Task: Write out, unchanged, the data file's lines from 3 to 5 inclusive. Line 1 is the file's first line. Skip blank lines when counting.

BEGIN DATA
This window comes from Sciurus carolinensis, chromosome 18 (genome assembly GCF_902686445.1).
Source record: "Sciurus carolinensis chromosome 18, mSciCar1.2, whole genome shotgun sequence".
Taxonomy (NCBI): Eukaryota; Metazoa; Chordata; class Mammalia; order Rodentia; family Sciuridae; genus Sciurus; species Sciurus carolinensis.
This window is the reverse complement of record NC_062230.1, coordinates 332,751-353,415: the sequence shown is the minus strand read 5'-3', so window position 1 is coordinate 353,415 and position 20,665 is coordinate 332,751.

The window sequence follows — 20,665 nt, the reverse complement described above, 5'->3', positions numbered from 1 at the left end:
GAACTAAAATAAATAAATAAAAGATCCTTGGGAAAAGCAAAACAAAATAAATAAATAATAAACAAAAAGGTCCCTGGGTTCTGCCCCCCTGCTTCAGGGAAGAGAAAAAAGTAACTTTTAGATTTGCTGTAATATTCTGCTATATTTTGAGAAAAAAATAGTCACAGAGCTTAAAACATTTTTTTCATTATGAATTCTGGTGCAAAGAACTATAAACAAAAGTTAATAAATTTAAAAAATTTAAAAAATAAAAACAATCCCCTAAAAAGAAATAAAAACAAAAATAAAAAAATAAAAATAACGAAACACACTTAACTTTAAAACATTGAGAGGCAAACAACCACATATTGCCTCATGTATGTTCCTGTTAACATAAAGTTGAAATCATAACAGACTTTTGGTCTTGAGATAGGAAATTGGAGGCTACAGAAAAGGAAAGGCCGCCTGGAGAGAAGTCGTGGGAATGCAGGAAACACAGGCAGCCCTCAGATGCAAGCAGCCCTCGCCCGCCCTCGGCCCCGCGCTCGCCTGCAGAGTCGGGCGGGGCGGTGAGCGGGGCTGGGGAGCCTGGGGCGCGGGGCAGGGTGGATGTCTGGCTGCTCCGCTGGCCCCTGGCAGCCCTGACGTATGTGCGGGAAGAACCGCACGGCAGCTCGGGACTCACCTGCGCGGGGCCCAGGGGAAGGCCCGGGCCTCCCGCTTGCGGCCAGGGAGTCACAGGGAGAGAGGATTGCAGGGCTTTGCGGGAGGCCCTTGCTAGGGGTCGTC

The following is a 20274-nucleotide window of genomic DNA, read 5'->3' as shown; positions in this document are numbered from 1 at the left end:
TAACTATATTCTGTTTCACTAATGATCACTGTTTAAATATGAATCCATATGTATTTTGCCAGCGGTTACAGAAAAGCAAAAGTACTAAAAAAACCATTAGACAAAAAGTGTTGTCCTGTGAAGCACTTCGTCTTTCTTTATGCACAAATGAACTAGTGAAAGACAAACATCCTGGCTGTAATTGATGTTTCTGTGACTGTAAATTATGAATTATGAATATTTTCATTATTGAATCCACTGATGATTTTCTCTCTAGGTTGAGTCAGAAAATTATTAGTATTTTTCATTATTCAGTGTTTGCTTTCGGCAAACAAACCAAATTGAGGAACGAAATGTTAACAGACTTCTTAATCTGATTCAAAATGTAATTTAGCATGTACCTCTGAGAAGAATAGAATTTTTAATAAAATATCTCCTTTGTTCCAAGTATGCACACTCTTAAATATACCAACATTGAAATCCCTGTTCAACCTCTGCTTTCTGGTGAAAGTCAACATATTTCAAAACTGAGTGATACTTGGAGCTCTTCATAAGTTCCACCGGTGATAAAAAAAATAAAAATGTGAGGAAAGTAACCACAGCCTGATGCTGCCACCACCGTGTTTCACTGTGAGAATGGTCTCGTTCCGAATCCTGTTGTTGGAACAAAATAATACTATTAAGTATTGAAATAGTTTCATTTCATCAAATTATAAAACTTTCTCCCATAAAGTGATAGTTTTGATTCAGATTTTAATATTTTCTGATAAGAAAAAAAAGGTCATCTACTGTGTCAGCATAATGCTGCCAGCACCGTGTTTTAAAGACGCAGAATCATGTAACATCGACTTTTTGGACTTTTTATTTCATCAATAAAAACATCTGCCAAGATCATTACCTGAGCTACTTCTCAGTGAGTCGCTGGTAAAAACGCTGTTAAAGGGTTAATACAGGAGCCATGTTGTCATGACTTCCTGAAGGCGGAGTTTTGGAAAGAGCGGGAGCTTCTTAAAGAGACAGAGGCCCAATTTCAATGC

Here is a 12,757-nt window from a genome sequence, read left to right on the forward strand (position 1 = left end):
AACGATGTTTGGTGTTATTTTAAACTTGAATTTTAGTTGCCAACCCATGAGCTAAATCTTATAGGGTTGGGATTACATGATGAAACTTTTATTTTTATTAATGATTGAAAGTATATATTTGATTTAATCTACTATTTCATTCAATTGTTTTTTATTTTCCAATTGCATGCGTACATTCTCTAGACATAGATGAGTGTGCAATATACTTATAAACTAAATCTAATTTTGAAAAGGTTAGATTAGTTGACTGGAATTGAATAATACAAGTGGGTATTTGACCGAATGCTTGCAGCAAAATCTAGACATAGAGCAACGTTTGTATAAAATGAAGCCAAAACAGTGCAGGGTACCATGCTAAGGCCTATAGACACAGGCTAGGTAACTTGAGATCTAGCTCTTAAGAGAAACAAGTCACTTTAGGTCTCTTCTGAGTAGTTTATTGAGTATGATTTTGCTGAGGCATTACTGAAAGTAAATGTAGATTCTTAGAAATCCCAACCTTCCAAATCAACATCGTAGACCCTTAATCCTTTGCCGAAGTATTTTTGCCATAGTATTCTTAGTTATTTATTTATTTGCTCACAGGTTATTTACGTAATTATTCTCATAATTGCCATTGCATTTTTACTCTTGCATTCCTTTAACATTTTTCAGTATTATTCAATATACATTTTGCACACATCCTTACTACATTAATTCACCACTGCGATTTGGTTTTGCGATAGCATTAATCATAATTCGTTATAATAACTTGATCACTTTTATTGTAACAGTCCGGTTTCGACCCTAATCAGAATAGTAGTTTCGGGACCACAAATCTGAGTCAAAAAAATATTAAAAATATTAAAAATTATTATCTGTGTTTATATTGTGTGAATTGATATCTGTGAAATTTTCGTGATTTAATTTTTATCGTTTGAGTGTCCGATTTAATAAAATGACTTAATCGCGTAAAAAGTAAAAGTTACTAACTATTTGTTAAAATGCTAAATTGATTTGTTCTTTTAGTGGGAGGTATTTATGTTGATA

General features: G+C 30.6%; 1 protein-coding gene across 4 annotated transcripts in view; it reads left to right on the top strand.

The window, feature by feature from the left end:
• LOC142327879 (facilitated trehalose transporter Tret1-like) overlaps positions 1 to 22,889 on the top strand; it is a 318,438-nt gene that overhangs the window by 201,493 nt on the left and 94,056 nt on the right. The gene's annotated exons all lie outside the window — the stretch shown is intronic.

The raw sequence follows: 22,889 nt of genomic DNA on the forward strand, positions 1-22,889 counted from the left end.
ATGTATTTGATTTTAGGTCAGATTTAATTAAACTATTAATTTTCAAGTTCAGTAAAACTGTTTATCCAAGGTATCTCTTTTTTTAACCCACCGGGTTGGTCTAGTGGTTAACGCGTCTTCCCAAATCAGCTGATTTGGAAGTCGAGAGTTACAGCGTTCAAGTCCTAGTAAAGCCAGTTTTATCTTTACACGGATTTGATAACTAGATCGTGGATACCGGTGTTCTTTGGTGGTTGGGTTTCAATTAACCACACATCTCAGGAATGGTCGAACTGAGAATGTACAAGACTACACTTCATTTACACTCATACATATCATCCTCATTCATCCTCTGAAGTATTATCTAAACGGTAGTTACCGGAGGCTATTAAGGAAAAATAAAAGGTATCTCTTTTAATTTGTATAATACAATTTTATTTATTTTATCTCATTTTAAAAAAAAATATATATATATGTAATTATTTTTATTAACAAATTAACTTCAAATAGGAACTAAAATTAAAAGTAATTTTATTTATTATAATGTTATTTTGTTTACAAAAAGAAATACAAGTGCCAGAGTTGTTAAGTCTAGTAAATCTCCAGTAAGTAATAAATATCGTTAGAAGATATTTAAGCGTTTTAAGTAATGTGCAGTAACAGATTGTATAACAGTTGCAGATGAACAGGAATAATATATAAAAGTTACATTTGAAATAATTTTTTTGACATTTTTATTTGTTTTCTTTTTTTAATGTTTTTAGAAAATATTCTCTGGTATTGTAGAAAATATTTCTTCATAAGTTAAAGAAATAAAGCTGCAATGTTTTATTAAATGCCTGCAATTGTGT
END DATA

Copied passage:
Taxonomy (NCBI): Eukaryota; Metazoa; Chordata; class Mammalia; order Rodentia; family Sciuridae; genus Sciurus; species Sciurus carolinensis.
This window is the reverse complement of record NC_062230.1, coordinates 332,751-353,415: the sequence shown is the minus strand read 5'-3', so window position 1 is coordinate 353,415 and position 20,665 is coordinate 332,751.

The window sequence follows — 20,665 nt, the reverse complement described above, 5'->3', positions numbered from 1 at the left end: